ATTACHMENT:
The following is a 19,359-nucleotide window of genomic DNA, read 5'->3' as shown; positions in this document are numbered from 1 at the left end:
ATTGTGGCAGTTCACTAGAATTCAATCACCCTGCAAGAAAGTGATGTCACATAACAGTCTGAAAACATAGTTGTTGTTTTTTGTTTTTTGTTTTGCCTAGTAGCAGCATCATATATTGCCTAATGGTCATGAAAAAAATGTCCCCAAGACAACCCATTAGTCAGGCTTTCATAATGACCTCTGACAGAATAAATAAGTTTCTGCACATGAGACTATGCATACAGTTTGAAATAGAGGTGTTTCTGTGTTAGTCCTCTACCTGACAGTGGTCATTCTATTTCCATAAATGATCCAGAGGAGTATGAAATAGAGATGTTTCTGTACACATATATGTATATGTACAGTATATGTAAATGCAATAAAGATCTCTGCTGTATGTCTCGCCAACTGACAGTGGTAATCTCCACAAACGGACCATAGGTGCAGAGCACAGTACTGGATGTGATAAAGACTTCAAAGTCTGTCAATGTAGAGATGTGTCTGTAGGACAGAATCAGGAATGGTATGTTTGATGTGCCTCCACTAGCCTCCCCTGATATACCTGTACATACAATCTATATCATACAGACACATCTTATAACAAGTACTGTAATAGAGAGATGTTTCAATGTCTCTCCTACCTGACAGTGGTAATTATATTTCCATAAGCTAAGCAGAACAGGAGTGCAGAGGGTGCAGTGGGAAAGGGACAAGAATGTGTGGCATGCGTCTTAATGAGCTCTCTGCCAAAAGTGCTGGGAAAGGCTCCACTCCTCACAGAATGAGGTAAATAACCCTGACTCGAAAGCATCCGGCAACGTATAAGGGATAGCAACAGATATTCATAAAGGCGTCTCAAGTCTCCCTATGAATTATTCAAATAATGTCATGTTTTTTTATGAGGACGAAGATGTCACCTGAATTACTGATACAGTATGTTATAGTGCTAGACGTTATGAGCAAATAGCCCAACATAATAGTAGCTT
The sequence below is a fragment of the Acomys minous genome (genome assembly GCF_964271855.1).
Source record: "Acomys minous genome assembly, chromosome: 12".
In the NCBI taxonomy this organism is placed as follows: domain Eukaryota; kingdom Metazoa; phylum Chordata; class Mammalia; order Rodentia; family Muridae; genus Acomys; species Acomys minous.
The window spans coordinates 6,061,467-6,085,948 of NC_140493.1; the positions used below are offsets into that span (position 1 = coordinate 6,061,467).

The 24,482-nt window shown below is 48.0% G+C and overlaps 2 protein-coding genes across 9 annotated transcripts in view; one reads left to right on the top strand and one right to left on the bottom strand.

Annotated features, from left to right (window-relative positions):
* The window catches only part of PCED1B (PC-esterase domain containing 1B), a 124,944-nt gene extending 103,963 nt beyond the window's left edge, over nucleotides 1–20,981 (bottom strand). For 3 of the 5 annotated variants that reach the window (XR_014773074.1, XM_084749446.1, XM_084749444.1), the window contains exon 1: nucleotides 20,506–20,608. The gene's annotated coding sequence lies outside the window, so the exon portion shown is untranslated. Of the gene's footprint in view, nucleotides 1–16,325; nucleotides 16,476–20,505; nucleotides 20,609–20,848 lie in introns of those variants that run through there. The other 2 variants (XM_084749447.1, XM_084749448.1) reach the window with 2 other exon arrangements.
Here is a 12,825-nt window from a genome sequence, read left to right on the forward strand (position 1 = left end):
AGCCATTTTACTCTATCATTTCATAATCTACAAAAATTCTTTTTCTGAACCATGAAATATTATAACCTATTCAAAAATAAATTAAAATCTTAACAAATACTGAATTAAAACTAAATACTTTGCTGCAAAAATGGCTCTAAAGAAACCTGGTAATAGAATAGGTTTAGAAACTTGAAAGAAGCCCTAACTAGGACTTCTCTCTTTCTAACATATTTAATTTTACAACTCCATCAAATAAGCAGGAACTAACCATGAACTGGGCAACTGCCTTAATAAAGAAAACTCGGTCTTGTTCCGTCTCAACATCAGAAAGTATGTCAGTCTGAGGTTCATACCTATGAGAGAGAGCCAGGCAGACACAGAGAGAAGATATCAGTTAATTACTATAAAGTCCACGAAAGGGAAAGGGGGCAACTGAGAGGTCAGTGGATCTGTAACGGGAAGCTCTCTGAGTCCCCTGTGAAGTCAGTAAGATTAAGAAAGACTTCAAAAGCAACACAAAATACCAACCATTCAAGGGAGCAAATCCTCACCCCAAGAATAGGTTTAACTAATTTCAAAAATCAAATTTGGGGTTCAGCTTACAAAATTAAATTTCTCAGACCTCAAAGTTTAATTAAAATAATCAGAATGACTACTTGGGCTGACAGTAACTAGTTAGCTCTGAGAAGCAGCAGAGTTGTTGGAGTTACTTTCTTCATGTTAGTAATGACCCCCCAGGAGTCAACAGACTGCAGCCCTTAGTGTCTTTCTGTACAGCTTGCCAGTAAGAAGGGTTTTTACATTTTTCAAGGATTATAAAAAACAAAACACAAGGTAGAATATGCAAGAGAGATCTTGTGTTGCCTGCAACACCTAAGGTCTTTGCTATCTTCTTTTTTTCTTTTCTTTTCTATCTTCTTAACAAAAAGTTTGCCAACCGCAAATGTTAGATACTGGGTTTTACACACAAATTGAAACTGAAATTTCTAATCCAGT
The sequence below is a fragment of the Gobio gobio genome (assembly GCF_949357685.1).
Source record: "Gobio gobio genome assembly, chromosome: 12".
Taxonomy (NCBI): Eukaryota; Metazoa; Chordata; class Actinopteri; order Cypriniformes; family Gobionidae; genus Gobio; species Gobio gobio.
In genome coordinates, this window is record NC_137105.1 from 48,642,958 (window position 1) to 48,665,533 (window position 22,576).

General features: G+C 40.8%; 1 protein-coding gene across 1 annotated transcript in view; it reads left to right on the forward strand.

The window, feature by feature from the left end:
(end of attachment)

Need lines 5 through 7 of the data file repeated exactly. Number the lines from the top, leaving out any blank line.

In the NCBI taxonomy this organism is placed as follows: domain Eukaryota; kingdom Metazoa; phylum Chordata; class Mammalia; order Rodentia; family Muridae; genus Acomys; species Acomys minous.
The window spans coordinates 6,061,467-6,085,948 of NC_140493.1; the positions used below are offsets into that span (position 1 = coordinate 6,061,467).

The 24,482-nt window shown below is 48.0% G+C and overlaps 2 protein-coding genes across 9 annotated transcripts in view; one reads left to right on the top strand and one right to left on the bottom strand.